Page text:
Annuities have a strange reputation. Some advisors view them as the pariah of the financial services profession. Others see them as useful tool, and for those who sell them, they are the be-all and end-all of financial security.
But behind all of that emotion, they should be seen for what they are: a transfer of risk from the investor to an insurance company. The insurance company will provide a range of “guaranteed” rates of return without opening an investor up to the entire risk of the market. An investor won’t experience the lows of market performance, but also not the highs.
That said, these products are made much more complex with various riders, ranging from impaired risk to long-term care, commuted payout and the plethora of guaranteed income and withdrawal riders. It’s no wonder that investors find these investment vehicles complicated and can feel duped once they fully understand all the fees that are involved.
I have been working through a case with a current client who inherited a number of investment assets from her mother, the largest of which is a non-qualified annuity of $380,000. During the course of interviews with other advisors, the popular advice was to elect the stretch provision and take the RMD over her lifetime.
The reasoning behind this was to continue to defer taxation on the lion’s share of the account and allow it to grow throughout her lifetime. Most advisors then suggested that they manage the annuity for my soon-to-be client, which caused her to shy away from hiring them.
While not bad advice, if these advisors had dug further into this client situation, they would have realized a more appropriate course of action.
My client is 38. Her husband is employed, while she stays at home and raises their two children. They live in a low cost-of-living area of the country and live on just $35,000 per year, utilizing every cent of the earned income tax credit. This inheritance was going to change their life in many ways and it was daunting. There was a great sense of duty towards this money as my client’s mother had passed away quickly from a sudden illness.
The lack of financial confidence was apparent during our meetings, so it was clear that this plan would need to be implemented slowly. As we worked through a planning process — which they paid for as a project, and not based on AUM fees – we left the recommendation on the annuity as one of our last action items. It was the most complex part of their plan, and I wanted to instill a sense of financial confidence before we tackled the various options.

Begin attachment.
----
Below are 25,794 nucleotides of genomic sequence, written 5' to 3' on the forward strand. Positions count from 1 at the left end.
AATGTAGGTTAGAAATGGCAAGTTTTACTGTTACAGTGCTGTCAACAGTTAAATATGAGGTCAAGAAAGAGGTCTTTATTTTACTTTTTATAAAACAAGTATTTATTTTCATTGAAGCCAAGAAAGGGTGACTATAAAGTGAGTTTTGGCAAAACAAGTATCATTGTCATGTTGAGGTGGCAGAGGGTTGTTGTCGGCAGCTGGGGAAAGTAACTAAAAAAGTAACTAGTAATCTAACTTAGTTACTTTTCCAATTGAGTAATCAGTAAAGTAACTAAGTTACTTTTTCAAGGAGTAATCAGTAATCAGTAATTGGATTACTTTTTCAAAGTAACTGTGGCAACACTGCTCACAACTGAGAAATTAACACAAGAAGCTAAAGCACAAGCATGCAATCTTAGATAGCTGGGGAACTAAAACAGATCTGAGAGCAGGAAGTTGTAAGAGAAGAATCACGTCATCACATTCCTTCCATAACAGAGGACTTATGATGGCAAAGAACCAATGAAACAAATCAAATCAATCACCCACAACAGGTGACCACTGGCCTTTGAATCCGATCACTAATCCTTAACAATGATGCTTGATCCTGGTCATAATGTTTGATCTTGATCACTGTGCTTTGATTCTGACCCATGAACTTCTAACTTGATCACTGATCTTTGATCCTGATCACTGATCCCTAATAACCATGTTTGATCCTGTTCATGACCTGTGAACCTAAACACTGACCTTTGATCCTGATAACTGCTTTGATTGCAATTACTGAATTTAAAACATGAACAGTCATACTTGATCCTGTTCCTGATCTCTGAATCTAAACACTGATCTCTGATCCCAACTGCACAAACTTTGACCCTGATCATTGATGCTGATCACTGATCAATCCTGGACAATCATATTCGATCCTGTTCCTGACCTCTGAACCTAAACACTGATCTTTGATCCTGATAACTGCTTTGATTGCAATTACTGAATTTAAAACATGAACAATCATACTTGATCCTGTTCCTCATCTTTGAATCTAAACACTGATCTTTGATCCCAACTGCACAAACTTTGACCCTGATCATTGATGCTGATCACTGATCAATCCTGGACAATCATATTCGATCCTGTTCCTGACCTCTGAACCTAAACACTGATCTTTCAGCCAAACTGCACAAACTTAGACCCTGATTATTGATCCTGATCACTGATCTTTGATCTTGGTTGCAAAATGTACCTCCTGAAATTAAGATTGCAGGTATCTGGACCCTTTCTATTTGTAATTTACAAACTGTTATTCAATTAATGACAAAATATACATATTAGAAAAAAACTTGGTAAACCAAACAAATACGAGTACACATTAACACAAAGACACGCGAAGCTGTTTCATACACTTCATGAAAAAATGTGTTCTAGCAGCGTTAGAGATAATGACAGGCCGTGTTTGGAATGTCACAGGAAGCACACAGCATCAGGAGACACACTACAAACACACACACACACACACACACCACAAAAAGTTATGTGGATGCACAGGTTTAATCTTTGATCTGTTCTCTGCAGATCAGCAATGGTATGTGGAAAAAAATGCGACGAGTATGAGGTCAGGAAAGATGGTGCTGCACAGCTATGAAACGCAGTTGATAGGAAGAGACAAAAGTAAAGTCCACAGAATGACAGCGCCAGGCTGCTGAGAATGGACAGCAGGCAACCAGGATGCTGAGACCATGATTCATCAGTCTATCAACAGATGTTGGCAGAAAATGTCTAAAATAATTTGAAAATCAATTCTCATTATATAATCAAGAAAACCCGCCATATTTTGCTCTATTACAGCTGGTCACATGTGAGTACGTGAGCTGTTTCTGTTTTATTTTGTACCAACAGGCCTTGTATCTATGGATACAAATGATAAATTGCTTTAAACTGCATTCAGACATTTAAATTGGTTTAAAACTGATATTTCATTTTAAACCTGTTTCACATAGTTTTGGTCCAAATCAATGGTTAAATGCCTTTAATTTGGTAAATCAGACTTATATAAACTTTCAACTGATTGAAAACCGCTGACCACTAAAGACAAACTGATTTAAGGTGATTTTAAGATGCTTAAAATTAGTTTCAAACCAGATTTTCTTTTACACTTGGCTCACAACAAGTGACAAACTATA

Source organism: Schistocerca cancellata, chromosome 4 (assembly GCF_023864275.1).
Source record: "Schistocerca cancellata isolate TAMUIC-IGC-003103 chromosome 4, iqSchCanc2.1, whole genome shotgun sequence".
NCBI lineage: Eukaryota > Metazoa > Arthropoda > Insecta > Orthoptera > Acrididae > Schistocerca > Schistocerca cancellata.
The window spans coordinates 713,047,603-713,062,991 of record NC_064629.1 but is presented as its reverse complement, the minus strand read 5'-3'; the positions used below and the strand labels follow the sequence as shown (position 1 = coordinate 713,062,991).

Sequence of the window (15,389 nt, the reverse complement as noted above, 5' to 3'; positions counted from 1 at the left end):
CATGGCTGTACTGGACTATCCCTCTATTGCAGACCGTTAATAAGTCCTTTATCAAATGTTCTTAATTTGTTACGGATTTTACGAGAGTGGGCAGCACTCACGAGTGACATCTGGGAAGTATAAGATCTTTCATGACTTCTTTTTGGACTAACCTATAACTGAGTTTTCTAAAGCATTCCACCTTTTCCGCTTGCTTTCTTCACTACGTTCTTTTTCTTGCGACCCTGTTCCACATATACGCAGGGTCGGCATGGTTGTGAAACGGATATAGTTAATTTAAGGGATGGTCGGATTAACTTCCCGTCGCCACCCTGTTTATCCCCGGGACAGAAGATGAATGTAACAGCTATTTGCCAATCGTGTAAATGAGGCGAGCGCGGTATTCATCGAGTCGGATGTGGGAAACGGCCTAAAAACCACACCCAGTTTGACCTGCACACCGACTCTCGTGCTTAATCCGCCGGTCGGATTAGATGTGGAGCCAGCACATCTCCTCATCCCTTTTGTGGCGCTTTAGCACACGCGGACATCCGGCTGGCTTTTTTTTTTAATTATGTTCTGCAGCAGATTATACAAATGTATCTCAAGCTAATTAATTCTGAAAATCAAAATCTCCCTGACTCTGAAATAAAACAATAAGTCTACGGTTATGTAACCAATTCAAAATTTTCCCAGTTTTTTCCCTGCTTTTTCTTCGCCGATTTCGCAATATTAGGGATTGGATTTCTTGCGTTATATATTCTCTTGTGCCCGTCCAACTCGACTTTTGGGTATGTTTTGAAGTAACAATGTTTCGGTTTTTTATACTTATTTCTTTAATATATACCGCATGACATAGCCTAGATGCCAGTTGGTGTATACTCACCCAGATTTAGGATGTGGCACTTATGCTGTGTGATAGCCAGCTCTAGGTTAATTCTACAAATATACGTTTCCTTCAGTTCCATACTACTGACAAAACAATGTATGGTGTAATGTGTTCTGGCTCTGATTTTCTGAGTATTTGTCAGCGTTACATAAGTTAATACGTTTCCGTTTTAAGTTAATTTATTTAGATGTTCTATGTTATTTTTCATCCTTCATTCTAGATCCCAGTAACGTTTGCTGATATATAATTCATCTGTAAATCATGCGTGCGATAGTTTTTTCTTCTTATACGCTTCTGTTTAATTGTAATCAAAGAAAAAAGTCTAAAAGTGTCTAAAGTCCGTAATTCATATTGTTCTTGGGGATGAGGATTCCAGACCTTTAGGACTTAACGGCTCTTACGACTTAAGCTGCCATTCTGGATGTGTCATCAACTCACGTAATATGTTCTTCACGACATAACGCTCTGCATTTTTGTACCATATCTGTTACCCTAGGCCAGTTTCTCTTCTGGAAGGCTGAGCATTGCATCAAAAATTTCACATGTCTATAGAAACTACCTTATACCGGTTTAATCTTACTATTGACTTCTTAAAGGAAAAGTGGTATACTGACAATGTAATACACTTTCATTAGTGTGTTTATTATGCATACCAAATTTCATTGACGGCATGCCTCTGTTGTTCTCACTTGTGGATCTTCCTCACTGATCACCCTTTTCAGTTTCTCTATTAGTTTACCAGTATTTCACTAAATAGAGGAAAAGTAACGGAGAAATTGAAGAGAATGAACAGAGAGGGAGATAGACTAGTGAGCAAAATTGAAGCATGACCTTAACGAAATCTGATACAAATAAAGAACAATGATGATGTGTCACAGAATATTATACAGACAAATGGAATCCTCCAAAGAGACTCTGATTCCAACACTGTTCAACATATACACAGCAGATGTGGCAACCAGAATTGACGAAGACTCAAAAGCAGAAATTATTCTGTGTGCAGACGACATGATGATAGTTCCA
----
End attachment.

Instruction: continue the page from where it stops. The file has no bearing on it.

Because of their low-income status, recent changes in the federal tax law and the family’s upcoming cash needs, they would need access to this annuity far beyond the RMD. We considered several scenarios, including stretching the annuity, doing a 1035 exchange, executing a five-year withdrawal plan and liquidating the annuity, but in the end, they decided that they wanted to exchange the annuity for another product with cheaper ongoing investment costs.
As I reflected on their decision, based on book-based financial planning knowledge, this was the best option. But knowing them as a couple, I knew this wouldn’t meet their needs.
Changing tactics, I decided to show them the tax consequences of taking an RMD, liquidating 50% of the account and liquidating 100% of the account. As we looked at tax pro formas utilizing new tax rules, and adjusting other areas of their plan, they were able to see that liquidating the annuity didn’t pose a significant tax burden.
Given the basis of the annuity (~40% of account value), they were expecting a big tax bill, but even liquidating the entire account would have only left them in the 22% tax bracket. After discussions, they decided to liquidate the account over two calendar years, giving them more flexibility with their inheritance and leaving the world of annuities behind forever.
What conversations caused them to change their minds?
Aim for complete understanding: Coming into our relationship, my client had told me that advisors had spent 30 minutes with her explaining her various options. But in our conversations, we spent almost two hours discussing the options and various tax consequences. I laid out everything in dollar terms and not percentages, and showed her how different approaches would affect her family now and in the future. This required hours of preparation on my end, but was well worth it in the end.
Understand the end game: In almost every plan I do, I take my client through visualization exercises. With this plan – and with this account in particular – I asked this couple if they would prefer having an annuity at retirement which would pose some withdrawal restrictions, or an account that may have a lower balance, but would be theirs to do with as they please. Dollar values rarely become the winning argument in exercises like this. Instead, freedom, flexibility and transparency often drive decisions.
Don’t underestimate your client’s abilities: At the start of our relationship, I was told that I would have to provide a lot of education as they were still learning about all their financial choices. Two months later, I was taking my client through detailed tax pro formas at their request to show them various scenarios.
If I would have dumbed down my presentations, my recommendations might not have had the same credence to them. By showing and educating them on how these recommendations came to light, they appreciated the education and also made their decision with confidence.
When dealing with clients and reviewing their annuities, the first challenge can be understanding the complexity of the product and its various nuances. But once you come to your final recommendation, take plenty of time to customize the delivery of this advice to your clients. Building trust with your clients is key if you don’t want them to second-guess your recommendations.